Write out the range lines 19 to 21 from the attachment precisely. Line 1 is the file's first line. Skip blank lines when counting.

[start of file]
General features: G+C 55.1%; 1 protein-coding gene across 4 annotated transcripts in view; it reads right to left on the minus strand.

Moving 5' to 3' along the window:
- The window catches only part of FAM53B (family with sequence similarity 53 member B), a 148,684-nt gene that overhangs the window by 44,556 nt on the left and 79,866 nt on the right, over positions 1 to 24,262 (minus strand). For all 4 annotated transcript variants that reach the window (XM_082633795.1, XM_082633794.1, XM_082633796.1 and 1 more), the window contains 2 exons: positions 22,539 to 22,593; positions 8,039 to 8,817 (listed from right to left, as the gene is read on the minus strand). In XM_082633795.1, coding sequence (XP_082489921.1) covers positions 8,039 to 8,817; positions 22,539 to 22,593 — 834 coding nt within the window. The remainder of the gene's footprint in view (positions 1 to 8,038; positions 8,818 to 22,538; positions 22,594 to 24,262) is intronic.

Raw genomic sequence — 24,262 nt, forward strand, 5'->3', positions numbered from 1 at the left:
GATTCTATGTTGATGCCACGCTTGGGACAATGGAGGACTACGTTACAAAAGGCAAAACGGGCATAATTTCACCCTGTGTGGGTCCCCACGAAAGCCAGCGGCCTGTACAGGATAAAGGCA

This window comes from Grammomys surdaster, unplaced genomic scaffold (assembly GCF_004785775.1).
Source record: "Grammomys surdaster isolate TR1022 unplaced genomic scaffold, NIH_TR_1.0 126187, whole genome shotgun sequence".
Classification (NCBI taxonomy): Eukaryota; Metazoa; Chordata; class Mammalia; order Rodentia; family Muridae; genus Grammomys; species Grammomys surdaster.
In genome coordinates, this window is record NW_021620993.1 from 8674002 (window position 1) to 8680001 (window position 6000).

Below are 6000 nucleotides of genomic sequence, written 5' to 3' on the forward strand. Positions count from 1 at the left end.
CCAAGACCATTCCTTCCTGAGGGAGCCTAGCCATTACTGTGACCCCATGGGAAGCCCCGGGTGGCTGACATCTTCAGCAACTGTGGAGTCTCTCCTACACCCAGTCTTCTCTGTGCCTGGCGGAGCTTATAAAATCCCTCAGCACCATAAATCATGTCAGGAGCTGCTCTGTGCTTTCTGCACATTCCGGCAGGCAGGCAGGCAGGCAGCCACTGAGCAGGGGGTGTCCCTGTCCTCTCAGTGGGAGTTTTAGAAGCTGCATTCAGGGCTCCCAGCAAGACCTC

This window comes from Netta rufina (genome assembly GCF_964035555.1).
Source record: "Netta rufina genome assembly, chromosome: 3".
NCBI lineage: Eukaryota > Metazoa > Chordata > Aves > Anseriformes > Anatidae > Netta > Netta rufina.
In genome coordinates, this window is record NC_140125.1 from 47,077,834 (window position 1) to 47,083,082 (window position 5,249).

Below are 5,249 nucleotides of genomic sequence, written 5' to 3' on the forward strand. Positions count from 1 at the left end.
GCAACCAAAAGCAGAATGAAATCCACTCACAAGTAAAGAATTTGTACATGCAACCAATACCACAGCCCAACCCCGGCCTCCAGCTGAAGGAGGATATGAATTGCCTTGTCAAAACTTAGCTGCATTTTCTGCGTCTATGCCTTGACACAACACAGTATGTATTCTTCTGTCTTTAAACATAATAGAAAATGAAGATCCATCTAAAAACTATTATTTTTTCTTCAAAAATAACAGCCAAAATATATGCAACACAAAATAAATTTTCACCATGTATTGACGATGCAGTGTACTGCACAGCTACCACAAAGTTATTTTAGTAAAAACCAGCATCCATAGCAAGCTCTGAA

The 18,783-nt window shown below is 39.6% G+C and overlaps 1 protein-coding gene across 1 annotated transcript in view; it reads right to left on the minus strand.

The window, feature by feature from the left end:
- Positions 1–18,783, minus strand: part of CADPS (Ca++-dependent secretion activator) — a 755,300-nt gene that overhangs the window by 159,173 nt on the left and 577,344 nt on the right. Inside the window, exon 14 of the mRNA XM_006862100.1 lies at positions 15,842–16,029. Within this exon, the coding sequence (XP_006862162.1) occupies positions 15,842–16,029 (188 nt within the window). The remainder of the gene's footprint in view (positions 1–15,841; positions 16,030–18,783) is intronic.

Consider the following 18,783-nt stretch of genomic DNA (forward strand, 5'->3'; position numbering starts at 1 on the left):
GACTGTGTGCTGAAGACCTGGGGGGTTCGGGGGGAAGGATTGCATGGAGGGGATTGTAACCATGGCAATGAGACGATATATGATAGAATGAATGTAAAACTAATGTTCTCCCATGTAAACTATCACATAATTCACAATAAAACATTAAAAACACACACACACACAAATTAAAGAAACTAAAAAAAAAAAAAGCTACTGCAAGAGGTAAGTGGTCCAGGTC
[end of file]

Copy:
The window, feature by feature from the left end:
- Positions 1–18,783, minus strand: part of CADPS (Ca++-dependent secretion activator) — a 755,300-nt gene that overhangs the window by 159,173 nt on the left and 577,344 nt on the right. Inside the window, exon 14 of the mRNA XM_006862100.1 lies at positions 15,842–16,029. Within this exon, the coding sequence (XP_006862162.1) occupies positions 15,842–16,029 (188 nt within the window). The remainder of the gene's footprint in view (positions 1–15,841; positions 16,030–18,783) is intronic.

Consider the following 18,783-nt stretch of genomic DNA (forward strand, 5'->3'; position numbering starts at 1 on the left):